So this week, my prayer challenge to you is that you find time to engage in the practice of Examen. Answer the questions as honestly as you can. These questions allow us to slow down and take a closer look at what God may be speaking to us in our everyday lives. They help us see moments of resurrection in both the joyful and painful experiences life throws our way. Here are the questions:

  1. When did I feel closest to God?
  2. When did I feel farthest from God?
  3. When did I feel the most alive?
  4. When did I feel like the life was being sucked out of me?
  5. When did I feel the most like myself?

– Rev. Katherine Ebling-Frazier, Pastor

When Life is Hard to Handle

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This week, we will reflect on the saying, “God won’t give you more than you can handle.” I have only been serving at this church for a relatively short while, but I have already had the honor of listening to so many of you share your stories with me as a pastor. Day after day, I am overwhelmed by the pain, suffering and injustice so many of you have known. It is definitely more than I could handle and I stand in awe of all of you as you continue to choose life, hope and joy in the midst of such challenges.

In a very deep sense, this experience and my own pain have led me to believe in the fact that through God’s grace, love, redemption—alongside the support of community—there is hope even in the moments we feel we cannot handle. My problem is that I often avoid vulnerably sharing my pain with God, or in my community. Do any of you relate to this?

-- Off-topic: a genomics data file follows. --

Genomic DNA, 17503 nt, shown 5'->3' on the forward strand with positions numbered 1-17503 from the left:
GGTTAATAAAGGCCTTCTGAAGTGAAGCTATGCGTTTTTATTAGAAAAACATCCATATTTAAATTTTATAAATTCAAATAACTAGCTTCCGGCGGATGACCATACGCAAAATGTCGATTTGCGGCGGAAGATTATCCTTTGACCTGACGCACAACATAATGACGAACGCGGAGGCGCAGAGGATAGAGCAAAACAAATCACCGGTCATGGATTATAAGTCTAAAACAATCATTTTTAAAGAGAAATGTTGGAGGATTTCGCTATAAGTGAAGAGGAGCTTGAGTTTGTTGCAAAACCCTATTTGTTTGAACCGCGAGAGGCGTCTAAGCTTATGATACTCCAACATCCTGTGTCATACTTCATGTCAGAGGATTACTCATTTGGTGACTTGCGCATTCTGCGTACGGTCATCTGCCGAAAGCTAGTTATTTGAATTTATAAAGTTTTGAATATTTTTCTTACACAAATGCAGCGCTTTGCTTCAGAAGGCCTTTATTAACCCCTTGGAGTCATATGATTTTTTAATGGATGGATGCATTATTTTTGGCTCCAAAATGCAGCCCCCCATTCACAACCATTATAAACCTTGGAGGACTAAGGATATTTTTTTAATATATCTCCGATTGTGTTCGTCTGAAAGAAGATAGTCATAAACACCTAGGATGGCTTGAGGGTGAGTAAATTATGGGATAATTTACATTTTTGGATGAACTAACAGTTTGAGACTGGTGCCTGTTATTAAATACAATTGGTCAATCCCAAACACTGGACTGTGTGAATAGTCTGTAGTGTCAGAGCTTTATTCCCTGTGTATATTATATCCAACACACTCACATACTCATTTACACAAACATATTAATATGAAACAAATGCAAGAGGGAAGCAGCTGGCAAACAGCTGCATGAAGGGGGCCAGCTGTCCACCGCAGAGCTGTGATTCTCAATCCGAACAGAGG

As we approach the celebration of Martin Luther King, Jr., I couldn’t help but recall that this great follower of Christ had moments of doubt where he felt God was giving him and so many of God’s people more than they could handle. Rather than attributing the pain, suffering and injustice he and his African-American brothers and sisters encountered to God, he had a way of telling the truth about the things that seemed hard to handle. This, I believe, is how God used him. As he told the truth, the lies that oppressed others were revealed for what they were and people were liberated because they no longer felt alone in their struggle.

As we learn to be truth-tellers, sometimes revealing how hard life can be, I believe God can use us in great ways too. I have found the Psalms so helpful as I learn to be more honest about the things in my life I feel I can’t handle. Here are two that resonated with me this week. Psalm 6:

1 Lord, do not rebuke me in your anger
or discipline me in your wrath.
2 Have mercy on me, Lord, for I am faint;
heal me, Lord, for my bones are in agony.
3 My soul is in deep anguish.
How long, Lord, how long?
4 Turn, Lord, and deliver me;
save me because of your unfailing love.
5 Among the dead no one proclaims your name.
Who praises you from the grave?
6 I am worn out from my groaning.
All night long I flood my bed with weeping
and drench my couch with tears.
7 My eyes grow weak with sorrow;
they fail because of all my foes.
8 Away from me, all you who do evil,
for the Lord has heard my weeping.
9 The Lord has heard my cry for mercy;
the Lord accepts my prayer.
10 All my enemies will be overwhelmed with shame and anguish;